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Gov. Walker announces proposal for health care in Wisconsin

(WEAU)
Published: Jan. 22, 2018 at 7:50 PM CST
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Governor Scott Walker is taking a new stance on health care, announcing a proposal that would strengthen the Affordable Care Act in Wisconsin.

Amid an election year, some democrats say Walker's shift on the issue is not enough to undo damage from "years of sabotage."

In recent weeks, Governor Walker has announced series of big plans for the state of Wisconsin, from changes to the state's youth prison system to putting more money into schools.

The latest announcement is a proposal that could strengthen the Obama-era Affordable Care Act in the state.

Walker wants to lower rising insurance premiums in the health care market. In a statement, the Governor said, "we need to do what we can at the state level to stabilize our own health care market and make health care more attainable for people across our state."

Walker has announced what he's calling a health care stability plan. The proposal includes passing a state law to guarantee people with pre-existing conditions don't lose health insurance, joining other states like Minnesota in obtaining a federal waiver to offer re-insurance, which would lower premiums for people in the private insurance marketplace. Walker also announced he will ask the federal government for a permanent waiver to continue the state's discount drug program for seniors.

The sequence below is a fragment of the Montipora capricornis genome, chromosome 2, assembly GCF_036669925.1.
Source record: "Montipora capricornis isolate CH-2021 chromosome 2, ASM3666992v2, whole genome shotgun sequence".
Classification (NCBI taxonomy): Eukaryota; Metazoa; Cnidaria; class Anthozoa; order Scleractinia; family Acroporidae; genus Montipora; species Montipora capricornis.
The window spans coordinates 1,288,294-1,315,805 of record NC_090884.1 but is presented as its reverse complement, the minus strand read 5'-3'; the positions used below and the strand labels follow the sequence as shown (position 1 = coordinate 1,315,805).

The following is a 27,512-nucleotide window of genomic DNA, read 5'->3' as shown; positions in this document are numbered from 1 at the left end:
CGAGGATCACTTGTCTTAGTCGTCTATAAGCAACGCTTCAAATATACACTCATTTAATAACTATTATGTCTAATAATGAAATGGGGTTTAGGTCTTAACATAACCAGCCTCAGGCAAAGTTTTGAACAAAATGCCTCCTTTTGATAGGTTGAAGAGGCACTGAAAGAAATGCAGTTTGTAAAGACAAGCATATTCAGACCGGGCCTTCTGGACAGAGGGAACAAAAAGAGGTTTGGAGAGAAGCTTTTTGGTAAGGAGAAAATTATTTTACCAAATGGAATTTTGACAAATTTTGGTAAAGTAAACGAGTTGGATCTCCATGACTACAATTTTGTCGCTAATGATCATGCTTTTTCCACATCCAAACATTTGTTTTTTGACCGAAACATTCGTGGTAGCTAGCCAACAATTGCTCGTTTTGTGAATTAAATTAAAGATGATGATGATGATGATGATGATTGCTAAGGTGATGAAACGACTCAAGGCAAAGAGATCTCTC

The governor's proposal represents a shift in his political view on health care and some democrats are criticizing the move.

“From a political stand point it’s not surprising that after a surprising victory from the democrats last week in a district they thought they had wrapped up, you’re going to see this sort of reaction,” said Jeff Smith of Citizen Action of Wisconsin.

Citizen Action of Wisconsin says there are better methods for improving the state of health care in Wisconsin. “If you open up Badgercare for everybody, the opportunity for people to buy their healthcare through that program would lower their rates by 24 percent and it doesn’t cost the state anything,” said Smith.

Smith says this is a political move in an attempt to win re-election. “Much like cutting funding to schools for six years then suddenly adding money to schools then saying he’s doing more for schools than anyone has ever done before. This is that same tactic,” said Smith.

Governor Walker plans to ask lawmakers to support the health care proposals in Wednesday’s State of the State speech.